Oet also provides space for their family members to respond to the work. Mark, their sibling, says, “Inside Ball Lightning is the exploration of the questions we ask ourselves as we grow up and re-remember: What happened? Who am I?” 

In Inside Ball Lightning, Rainie Oet collects the fragments of many lives and weaves them through with thread. They press together dreams, memories, bonds — and from them pulls a unified energy. 

Inside Ball Lightning will be available from Southeast Missouri State University Press in March of 2020.

Review of Burn It Down: Women Writing About Anger by Lilly Dancyger

“Throughout history, angry women have been called harpies, bitches, witches, and whores,” Lilly Dancyger writes in the introduction of her new anthology, Burn It Down: Women Writing About Anger. Written by a diverse group of angry women, the twenty-two essays in Burn It Down confront the long history of women accused of being dramatic, hysterical, crazy, or hormonal for expressing anger and forced to swallow their rage in order to be viewed as composed and respectable ladies. Women are angry about so many things. They are angry about widespread violence and sexual assault, being stripped of rights and agency, being talked over, told to be quiet, or not taken seriously, and so much more. “Every woman I know is angry,” Dancyger writes. Burn it Down splits open women’s anger to reveal the ugly, uncomfortable inside and gives women a space to rage.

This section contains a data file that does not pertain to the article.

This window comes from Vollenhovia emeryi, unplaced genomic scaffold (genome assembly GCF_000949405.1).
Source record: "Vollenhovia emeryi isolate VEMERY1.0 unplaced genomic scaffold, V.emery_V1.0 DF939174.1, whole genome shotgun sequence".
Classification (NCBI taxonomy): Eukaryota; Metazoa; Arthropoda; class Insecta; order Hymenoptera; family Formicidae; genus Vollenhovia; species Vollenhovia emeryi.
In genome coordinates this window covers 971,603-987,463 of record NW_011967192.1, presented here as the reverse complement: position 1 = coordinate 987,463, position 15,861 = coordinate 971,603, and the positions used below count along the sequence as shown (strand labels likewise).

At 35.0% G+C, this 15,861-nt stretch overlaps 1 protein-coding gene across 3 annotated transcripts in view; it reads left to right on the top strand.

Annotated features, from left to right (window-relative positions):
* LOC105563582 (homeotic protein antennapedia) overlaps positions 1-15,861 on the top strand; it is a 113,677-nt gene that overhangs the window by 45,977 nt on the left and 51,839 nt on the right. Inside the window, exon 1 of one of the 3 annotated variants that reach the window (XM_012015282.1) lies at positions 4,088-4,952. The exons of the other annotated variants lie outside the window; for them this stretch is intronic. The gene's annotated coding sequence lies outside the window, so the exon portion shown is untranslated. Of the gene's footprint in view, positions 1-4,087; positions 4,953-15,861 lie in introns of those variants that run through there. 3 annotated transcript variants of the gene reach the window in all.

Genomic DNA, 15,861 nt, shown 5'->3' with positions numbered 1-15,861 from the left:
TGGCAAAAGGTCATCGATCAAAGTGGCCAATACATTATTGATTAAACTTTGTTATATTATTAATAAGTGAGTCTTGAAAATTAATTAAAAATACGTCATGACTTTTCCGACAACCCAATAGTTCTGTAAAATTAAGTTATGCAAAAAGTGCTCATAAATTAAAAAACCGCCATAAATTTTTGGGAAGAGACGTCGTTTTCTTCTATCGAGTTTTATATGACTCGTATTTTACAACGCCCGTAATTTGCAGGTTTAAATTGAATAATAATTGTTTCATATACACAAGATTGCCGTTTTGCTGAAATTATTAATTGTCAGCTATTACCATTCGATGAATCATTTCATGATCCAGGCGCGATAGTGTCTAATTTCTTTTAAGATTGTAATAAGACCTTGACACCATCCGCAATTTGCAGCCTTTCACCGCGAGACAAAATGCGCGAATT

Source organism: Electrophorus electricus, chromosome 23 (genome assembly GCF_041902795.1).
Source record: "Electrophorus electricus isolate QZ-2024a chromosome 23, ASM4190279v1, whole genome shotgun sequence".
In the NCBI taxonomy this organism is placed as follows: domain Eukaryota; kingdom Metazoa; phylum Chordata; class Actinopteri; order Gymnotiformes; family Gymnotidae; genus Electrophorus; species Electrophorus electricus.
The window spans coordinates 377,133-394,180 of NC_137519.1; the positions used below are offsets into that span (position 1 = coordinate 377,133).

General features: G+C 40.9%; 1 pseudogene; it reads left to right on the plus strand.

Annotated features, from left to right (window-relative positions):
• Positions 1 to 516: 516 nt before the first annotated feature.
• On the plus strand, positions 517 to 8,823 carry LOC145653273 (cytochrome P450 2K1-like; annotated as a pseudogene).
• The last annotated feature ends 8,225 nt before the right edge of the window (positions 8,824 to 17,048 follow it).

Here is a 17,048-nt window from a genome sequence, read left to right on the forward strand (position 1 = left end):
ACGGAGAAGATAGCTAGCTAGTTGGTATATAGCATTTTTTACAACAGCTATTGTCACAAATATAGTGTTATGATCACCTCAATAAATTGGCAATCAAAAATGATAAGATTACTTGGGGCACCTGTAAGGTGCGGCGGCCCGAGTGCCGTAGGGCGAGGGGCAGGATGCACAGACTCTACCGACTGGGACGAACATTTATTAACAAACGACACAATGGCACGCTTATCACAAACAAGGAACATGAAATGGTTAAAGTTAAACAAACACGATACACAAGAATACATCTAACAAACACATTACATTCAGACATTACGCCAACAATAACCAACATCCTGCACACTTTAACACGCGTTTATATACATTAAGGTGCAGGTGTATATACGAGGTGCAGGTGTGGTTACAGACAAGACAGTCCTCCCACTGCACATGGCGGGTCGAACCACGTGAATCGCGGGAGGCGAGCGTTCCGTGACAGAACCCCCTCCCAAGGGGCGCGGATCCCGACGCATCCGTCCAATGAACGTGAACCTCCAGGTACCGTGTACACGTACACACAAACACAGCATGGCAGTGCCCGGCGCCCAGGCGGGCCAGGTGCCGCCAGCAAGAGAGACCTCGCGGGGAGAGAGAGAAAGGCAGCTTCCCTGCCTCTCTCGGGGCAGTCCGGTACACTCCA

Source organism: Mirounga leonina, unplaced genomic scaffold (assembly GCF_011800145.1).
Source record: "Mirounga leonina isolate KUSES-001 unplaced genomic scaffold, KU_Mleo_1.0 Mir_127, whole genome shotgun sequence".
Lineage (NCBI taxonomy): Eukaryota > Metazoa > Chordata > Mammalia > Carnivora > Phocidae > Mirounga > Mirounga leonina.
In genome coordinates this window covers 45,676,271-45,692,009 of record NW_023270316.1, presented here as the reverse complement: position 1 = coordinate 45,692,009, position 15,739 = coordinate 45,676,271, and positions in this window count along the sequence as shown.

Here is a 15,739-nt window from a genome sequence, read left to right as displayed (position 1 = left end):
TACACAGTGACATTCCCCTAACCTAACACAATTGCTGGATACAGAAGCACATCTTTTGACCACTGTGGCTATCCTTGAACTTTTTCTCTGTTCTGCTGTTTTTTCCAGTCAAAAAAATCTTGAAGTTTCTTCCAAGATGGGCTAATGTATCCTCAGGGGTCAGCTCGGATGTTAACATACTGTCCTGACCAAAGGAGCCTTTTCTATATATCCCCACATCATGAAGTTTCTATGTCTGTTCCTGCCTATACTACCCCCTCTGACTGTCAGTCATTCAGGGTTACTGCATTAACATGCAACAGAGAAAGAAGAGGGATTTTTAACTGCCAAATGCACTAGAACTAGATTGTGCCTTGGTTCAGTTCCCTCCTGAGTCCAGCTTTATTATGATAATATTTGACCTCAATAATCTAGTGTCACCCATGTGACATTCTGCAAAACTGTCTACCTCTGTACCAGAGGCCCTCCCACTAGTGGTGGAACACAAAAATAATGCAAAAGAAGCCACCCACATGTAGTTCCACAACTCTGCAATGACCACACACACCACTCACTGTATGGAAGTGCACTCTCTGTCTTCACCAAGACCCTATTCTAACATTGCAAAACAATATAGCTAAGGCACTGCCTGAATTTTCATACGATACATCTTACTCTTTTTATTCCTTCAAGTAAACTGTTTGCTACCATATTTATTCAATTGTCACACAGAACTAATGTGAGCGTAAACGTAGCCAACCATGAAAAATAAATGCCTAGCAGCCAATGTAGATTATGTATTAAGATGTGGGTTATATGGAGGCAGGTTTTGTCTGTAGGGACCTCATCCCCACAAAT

Many of the essays in this collection address the gendered nature of anger, who is allowed to express it, and how women bear the burden of keeping the peace. The writers talk about not having a space to release anger, and several speak of denying they ever felt angry so they wouldn’t have to confront it. Dani Boss’ essay, “On the Backburner,” describes how as a child she learned that the place for women’s anger was in the presence of other women. She watched her mother trade stories of frustration and rage with other moms and noted how often she heard, “phrases like, ‘I wish I could have said… ’” (157) On the other hand, Boss writes that her father openly raged, and she learned that as a girl it was her job, “to keep the peace through [her] work and [her] silence.” (158) Reema Zaman’s essay, “My Name and My Voice,” also speaks to the expectation for women to bare the weight of a man’s anger; “I’ve been taught that men of any kind, be they our abuser, father, or partner, are our mystery to solve, our duty to abide, our pain to nurse, our responsibility to care for, our child-master to defer to.” (140) Women are taught to be nurturers, first and foremost, even if it means they must sacrifice freedom, safety, or happiness.